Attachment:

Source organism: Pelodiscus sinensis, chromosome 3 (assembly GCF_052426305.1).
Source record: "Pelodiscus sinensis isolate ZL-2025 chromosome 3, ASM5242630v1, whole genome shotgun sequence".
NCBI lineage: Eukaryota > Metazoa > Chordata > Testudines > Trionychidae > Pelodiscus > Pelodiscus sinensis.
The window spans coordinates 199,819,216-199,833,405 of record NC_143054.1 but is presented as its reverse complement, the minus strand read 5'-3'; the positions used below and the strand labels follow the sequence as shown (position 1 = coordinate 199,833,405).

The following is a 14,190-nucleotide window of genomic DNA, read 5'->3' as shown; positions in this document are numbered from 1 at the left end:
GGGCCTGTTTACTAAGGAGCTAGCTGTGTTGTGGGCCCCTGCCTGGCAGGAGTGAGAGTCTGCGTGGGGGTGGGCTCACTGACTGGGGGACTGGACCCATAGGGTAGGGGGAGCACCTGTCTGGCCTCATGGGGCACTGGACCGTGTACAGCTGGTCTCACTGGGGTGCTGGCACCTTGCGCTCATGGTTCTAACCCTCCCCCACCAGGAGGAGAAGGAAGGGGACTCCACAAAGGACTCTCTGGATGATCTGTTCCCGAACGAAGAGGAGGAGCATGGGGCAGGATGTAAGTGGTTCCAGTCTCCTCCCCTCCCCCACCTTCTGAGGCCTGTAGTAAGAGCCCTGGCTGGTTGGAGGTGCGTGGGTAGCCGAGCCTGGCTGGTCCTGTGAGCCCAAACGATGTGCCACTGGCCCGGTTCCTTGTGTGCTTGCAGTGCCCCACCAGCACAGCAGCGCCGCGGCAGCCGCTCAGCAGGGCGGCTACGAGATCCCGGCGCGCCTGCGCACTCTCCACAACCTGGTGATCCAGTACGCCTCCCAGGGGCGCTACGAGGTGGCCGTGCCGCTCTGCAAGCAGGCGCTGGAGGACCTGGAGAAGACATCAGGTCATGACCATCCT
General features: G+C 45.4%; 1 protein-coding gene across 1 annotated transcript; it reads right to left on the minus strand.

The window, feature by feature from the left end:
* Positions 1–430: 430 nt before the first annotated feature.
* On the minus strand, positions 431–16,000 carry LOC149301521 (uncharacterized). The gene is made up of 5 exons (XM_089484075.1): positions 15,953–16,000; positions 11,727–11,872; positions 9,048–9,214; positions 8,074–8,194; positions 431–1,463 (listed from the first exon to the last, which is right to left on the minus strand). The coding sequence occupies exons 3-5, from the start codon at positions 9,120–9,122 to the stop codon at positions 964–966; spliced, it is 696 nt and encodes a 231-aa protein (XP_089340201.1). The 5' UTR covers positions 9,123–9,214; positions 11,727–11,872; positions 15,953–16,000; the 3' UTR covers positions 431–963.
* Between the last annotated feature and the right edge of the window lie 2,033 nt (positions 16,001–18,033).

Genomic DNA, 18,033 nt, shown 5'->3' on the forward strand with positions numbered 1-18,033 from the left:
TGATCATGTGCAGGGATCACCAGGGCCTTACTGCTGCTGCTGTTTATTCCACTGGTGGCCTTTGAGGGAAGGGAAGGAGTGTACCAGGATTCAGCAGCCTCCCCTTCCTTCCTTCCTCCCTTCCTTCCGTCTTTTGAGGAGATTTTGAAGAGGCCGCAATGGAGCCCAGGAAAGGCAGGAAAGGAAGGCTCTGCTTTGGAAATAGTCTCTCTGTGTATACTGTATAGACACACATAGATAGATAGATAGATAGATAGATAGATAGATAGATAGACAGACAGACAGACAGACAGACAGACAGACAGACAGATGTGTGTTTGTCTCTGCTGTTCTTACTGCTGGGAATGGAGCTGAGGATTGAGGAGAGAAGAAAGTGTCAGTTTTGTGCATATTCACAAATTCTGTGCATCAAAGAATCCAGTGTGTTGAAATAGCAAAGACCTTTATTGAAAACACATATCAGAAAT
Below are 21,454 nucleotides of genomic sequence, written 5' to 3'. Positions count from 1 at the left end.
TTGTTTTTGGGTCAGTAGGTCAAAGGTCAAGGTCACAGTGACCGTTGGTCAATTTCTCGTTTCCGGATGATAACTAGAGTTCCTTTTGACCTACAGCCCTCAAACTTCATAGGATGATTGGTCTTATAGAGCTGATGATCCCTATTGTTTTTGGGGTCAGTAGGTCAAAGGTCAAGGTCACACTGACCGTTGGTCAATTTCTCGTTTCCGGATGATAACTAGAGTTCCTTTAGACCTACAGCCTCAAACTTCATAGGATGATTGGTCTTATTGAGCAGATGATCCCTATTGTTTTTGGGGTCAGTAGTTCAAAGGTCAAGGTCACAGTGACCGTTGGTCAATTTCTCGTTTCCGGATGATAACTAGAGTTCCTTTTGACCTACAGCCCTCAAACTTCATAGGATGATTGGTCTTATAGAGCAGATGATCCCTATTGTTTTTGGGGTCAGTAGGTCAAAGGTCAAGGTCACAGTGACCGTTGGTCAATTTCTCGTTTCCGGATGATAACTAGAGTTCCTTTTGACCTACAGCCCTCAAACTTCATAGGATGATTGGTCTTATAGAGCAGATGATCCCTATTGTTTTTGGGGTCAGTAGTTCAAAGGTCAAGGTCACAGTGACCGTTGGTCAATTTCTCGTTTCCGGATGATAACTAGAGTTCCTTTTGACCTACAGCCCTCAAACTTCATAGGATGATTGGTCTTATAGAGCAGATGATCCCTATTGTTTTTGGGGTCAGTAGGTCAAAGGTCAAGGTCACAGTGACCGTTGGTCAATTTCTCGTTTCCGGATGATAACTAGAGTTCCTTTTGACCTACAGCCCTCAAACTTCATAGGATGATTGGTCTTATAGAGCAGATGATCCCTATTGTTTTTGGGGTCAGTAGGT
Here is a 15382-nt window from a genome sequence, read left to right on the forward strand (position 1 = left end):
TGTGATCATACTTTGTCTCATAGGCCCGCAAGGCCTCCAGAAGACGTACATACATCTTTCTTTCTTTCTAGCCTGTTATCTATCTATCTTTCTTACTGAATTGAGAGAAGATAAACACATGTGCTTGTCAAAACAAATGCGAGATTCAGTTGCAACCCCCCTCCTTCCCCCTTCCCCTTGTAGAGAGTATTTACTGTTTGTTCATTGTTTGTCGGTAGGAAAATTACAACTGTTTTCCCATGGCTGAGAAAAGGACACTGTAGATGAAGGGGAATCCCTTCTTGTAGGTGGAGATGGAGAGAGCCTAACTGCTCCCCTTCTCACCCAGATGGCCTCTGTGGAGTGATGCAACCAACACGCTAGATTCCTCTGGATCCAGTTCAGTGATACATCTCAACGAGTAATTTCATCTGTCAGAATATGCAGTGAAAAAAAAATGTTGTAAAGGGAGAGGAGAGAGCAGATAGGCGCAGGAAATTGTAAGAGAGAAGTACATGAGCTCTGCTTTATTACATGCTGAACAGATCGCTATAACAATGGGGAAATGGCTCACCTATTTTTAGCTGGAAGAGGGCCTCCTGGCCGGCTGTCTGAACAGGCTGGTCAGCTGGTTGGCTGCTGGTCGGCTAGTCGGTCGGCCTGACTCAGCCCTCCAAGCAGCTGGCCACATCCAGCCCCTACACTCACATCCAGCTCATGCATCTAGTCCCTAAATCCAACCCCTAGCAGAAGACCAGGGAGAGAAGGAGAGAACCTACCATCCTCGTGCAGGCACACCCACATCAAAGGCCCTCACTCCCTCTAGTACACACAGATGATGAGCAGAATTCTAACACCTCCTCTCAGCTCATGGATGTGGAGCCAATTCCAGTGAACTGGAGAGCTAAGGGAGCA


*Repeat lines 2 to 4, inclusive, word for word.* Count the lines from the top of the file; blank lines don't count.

Source record: "Pelodiscus sinensis isolate ZL-2025 chromosome 3, ASM5242630v1, whole genome shotgun sequence".
NCBI lineage: Eukaryota > Metazoa > Chordata > Testudines > Trionychidae > Pelodiscus > Pelodiscus sinensis.
The window spans coordinates 199,819,216-199,833,405 of record NC_143054.1 but is presented as its reverse complement, the minus strand read 5'-3'; the positions used below and the strand labels follow the sequence as shown (position 1 = coordinate 199,833,405).